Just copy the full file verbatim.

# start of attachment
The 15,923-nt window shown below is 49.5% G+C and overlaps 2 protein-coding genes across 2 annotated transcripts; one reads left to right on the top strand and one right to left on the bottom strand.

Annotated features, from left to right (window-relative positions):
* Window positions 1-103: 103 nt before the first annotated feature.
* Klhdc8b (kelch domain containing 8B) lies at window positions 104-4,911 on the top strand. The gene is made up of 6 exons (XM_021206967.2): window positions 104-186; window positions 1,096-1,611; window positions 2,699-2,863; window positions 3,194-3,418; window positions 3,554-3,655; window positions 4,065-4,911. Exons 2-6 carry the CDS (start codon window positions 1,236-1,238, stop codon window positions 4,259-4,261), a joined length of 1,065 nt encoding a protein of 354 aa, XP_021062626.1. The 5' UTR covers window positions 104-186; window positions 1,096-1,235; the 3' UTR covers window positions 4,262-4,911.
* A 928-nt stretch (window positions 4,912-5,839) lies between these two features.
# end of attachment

The 15,923-nt window shown below is 49.5% G+C and overlaps 2 protein-coding genes across 2 annotated transcripts; one reads left to right on the top strand and one right to left on the bottom strand.

Annotated features, from left to right (window-relative positions):
* Window positions 1-103: 103 nt before the first annotated feature.
* Klhdc8b (kelch domain containing 8B) lies at window positions 104-4,911 on the top strand. The gene is made up of 6 exons (XM_021206967.2): window positions 104-186; window positions 1,096-1,611; window positions 2,699-2,863; window positions 3,194-3,418; window positions 3,554-3,655; window positions 4,065-4,911. Exons 2-6 carry the CDS (start codon window positions 1,236-1,238, stop codon window positions 4,259-4,261), a joined length of 1,065 nt encoding a protein of 354 aa, XP_021062626.1. The 5' UTR covers window positions 104-186; window positions 1,096-1,235; the 3' UTR covers window positions 4,262-4,911.
* A 928-nt stretch (window positions 4,912-5,839) lies between these two features.